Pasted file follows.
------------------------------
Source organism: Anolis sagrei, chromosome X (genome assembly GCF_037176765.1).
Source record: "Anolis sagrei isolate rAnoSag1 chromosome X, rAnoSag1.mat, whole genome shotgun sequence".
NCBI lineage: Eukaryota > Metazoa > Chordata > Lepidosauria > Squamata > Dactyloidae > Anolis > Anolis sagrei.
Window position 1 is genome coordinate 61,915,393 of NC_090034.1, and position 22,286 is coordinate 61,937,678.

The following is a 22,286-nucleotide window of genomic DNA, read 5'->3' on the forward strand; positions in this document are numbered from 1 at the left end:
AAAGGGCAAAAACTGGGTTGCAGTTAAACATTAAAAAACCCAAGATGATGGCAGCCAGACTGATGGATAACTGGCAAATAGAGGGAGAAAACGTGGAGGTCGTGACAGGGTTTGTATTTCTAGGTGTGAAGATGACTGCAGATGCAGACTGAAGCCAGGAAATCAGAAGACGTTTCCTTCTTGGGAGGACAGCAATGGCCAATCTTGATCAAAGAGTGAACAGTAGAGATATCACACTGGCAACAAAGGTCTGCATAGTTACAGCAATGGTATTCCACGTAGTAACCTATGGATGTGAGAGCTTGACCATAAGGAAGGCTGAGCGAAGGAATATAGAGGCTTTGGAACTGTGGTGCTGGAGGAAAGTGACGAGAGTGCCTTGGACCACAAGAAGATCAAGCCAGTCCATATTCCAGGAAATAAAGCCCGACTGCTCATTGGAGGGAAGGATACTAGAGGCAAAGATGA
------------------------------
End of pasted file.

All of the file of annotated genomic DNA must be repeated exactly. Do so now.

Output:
Source organism: Anolis sagrei, chromosome X (genome assembly GCF_037176765.1).
Source record: "Anolis sagrei isolate rAnoSag1 chromosome X, rAnoSag1.mat, whole genome shotgun sequence".
NCBI lineage: Eukaryota > Metazoa > Chordata > Lepidosauria > Squamata > Dactyloidae > Anolis > Anolis sagrei.
Window position 1 is genome coordinate 61,915,393 of NC_090034.1, and position 22,286 is coordinate 61,937,678.

The following is a 22,286-nucleotide window of genomic DNA, read 5'->3' on the forward strand; positions in this document are numbered from 1 at the left end:
AAAGGGCAAAAACTGGGTTGCAGTTAAACATTAAAAAACCCAAGATGATGGCAGCCAGACTGATGGATAACTGGCAAATAGAGGGAGAAAACGTGGAGGTCGTGACAGGGTTTGTATTTCTAGGTGTGAAGATGACTGCAGATGCAGACTGAAGCCAGGAAATCAGAAGACGTTTCCTTCTTGGGAGGACAGCAATGGCCAATCTTGATCAAAGAGTGAACAGTAGAGATATCACACTGGCAACAAAGGTCTGCATAGTTACAGCAATGGTATTCCACGTAGTAACCTATGGATGTGAGAGCTTGACCATAAGGAAGGCTGAGCGAAGGAATATAGAGGCTTTGGAACTGTGGTGCTGGAGGAAAGTGACGAGAGTGCCTTGGACCACAAGAAGATCAAGCCAGTCCATATTCCAGGAAATAAAGCCCGACTGCTCATTGGAGGGAAGGATACTAGAGGCAAAGATGA